Russian Federation today launched its largest ever war games involving hundreds of thousands of battle-ready troops alongside their Chinese comrades in arms.
The huge week-long exercise, called Vostok 2018, is being held in eastern Siberia, and also includes the Chinese army.
It comes at a time of escalating tensions between Moscow and the West over accusations of Russian interference in western affairs and the ongoing conflicts in Ukraine and Syria.
Russian President Vladimir Putin on Tuesday (Sep 11) said that Moscow and Beijing plan to use their own national currencies more often in trade deals as Russia's relations with the West deteriorate.
Experts said in reality neither China or Russian Federation believe the two are close to a full-fledged military alliance, but the joint drills nonetheless reflected how much more cooperative the two countries' relationship has become, after decades of suspicion during the Soviet period.
He said that an increasingly unpredictable geopolitical climate made partnership between Russian Federation and China particularly important.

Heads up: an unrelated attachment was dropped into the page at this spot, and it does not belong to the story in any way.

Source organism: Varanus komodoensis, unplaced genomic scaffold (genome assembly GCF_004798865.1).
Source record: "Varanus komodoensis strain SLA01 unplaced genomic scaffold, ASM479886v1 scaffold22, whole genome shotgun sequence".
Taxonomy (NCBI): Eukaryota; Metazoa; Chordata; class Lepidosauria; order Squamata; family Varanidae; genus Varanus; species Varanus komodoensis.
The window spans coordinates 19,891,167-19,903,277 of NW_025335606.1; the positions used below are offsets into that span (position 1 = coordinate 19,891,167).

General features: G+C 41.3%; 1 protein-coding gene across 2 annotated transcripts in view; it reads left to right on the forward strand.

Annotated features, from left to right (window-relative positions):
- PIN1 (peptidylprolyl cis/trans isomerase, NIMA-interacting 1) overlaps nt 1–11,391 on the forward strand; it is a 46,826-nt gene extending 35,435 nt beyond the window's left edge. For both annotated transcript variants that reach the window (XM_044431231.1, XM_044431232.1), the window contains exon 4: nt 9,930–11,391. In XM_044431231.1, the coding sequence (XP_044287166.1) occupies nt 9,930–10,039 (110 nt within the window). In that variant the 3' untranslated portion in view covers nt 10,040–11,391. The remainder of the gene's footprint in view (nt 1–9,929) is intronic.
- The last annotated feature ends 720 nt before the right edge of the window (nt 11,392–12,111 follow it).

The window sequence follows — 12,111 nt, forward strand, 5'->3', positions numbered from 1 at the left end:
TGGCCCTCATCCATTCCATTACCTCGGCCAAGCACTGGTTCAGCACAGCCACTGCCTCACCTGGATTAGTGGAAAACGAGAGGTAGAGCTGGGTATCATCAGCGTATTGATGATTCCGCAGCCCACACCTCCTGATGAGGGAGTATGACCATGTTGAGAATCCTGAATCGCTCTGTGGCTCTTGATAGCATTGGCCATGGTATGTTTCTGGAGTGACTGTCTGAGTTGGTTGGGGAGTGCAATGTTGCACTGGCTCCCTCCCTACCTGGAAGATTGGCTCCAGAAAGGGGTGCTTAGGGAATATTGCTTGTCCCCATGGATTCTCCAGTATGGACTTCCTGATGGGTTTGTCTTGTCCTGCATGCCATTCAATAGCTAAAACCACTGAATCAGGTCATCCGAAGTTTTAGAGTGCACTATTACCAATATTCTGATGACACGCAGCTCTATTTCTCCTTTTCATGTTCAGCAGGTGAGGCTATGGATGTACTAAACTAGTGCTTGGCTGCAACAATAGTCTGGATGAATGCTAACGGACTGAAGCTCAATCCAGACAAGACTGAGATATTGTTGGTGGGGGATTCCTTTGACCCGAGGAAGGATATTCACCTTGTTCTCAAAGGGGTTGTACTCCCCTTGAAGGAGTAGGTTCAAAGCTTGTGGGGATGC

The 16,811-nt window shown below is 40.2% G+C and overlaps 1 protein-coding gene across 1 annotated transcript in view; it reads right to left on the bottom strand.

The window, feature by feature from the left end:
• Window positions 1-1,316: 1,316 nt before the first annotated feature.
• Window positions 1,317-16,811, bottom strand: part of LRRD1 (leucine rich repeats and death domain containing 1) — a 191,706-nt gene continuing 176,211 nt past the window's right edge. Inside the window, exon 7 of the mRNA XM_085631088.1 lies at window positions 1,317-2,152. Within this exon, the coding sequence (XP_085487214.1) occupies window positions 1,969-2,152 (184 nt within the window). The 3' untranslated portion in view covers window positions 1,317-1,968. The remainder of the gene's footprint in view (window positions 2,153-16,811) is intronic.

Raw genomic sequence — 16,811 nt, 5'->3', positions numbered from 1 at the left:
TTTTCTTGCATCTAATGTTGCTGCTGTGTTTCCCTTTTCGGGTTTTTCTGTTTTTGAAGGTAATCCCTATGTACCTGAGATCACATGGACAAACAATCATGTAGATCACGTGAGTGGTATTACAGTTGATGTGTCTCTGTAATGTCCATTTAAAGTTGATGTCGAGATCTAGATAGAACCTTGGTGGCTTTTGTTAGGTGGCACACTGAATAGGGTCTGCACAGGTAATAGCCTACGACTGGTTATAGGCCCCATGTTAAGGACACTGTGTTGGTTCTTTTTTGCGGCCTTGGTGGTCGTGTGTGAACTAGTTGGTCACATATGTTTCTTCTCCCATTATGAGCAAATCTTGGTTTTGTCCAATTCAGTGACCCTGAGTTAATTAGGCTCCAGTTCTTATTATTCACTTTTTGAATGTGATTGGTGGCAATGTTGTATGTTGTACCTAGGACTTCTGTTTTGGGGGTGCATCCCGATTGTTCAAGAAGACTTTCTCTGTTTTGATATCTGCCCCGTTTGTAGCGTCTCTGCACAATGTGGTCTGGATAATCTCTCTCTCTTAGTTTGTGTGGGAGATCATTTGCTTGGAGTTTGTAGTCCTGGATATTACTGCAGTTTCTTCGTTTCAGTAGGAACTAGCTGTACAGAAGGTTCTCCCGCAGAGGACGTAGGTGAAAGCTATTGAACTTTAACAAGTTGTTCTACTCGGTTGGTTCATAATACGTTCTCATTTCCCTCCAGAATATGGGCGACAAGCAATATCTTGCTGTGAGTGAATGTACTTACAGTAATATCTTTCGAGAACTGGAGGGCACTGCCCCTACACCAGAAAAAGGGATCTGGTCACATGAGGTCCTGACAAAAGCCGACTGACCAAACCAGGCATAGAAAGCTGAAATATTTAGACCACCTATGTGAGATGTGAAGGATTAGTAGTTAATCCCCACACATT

Putin's spokesman Dmitry Peskov argued the exercises were "justified" in "the current worldwide situation" given "aggressive and unfriendly" attitudes towards Russian Federation.
Hong Kong-based commentator Song Zhongping said China is anxious to acquire more experience in large-scale operations that might become a factor in a conflict with the USA and others over territorial claims in Asia.
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China is sending about 3,200 troops, 900 combat vehicles and 30 aircraft to join the drills at a Siberian firing range, a significant deployment that reflects its shift toward a full-fledged military alliance with Russian Federation.
"This is a milestone for Sino-Russian military ties", Alexander Gabuev, a senior fellow at the Carnegie Moscow Center, wrote on Twitter.
Exercises similar in scale have not been held since 1981 when the Zapad-81 drills that involved about 100,000 troops were held in the Soviet Union's Belarusian, Kiev and Baltic Military Districts and in the Baltic Sea.
"These are very important drills but they are part of routine annual work to develop the armed forces", he told reporters Tuesday.
He added: "Imagine 36,000 military vehicles moving at the same time - tanks, armoured personnel carriers, infantry fighting vehicles, and all of this, of course, in conditions as close to a combat situation as possible".
North Atlantic Treaty Organisation spokesperson Dylan White said that the military organization has been briefed about the exercise in May and it would monitor it. "Vostok demonstrates Russia's focus on exercising large-scale conflict".
Russia's defence ministry hailed the drills as successful.